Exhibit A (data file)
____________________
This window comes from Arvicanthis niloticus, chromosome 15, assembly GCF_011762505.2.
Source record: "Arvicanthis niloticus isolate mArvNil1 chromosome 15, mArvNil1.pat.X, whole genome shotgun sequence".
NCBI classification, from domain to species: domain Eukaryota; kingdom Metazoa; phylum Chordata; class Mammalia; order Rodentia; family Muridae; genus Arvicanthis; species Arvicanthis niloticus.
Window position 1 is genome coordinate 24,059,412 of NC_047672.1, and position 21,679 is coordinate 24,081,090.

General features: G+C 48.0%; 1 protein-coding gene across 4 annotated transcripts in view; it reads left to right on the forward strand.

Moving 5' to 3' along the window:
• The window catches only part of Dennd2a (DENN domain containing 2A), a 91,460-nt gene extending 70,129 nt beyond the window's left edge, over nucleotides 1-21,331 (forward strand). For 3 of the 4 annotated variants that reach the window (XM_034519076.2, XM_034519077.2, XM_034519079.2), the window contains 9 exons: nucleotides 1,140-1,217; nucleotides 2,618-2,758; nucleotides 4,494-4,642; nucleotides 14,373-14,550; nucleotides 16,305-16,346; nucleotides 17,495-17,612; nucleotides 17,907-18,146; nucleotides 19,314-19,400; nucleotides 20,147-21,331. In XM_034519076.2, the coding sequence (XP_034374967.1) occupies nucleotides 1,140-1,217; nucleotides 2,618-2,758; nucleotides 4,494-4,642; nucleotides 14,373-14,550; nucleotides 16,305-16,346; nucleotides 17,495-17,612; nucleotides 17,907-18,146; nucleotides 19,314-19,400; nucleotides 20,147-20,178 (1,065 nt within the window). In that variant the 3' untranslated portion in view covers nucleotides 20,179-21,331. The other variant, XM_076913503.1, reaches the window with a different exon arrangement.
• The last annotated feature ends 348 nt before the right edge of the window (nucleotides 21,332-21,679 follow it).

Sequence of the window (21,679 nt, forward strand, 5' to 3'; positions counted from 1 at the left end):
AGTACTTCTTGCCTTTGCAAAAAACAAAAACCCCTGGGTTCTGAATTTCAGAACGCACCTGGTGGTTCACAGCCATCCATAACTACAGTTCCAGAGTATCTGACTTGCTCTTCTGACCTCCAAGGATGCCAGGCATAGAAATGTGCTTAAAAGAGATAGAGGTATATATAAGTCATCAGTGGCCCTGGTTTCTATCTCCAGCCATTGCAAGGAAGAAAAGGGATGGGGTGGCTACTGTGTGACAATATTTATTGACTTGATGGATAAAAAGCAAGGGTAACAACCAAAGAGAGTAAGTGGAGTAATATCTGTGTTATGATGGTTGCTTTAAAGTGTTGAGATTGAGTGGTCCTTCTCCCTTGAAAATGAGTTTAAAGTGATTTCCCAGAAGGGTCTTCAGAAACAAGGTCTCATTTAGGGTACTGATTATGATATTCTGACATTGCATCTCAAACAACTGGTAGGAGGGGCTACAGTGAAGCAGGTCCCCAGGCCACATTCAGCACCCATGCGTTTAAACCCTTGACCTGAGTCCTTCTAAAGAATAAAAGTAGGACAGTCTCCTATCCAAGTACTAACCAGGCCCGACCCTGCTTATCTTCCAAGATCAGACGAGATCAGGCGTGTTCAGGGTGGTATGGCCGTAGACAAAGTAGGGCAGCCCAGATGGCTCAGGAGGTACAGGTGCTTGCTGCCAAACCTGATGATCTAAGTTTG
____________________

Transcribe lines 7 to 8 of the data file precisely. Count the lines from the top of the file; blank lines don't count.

• The window catches only part of Dennd2a (DENN domain containing 2A), a 91,460-nt gene extending 70,129 nt beyond the window's left edge, over nucleotides 1-21,331 (forward strand). For 3 of the 4 annotated variants that reach the window (XM_034519076.2, XM_034519077.2, XM_034519079.2), the window contains 9 exons: nucleotides 1,140-1,217; nucleotides 2,618-2,758; nucleotides 4,494-4,642; nucleotides 14,373-14,550; nucleotides 16,305-16,346; nucleotides 17,495-17,612; nucleotides 17,907-18,146; nucleotides 19,314-19,400; nucleotides 20,147-21,331. In XM_034519076.2, the coding sequence (XP_034374967.1) occupies nucleotides 1,140-1,217; nucleotides 2,618-2,758; nucleotides 4,494-4,642; nucleotides 14,373-14,550; nucleotides 16,305-16,346; nucleotides 17,495-17,612; nucleotides 17,907-18,146; nucleotides 19,314-19,400; nucleotides 20,147-20,178 (1,065 nt within the window). In that variant the 3' untranslated portion in view covers nucleotides 20,179-21,331. The other variant, XM_076913503.1, reaches the window with a different exon arrangement.
• The last annotated feature ends 348 nt before the right edge of the window (nucleotides 21,332-21,679 follow it).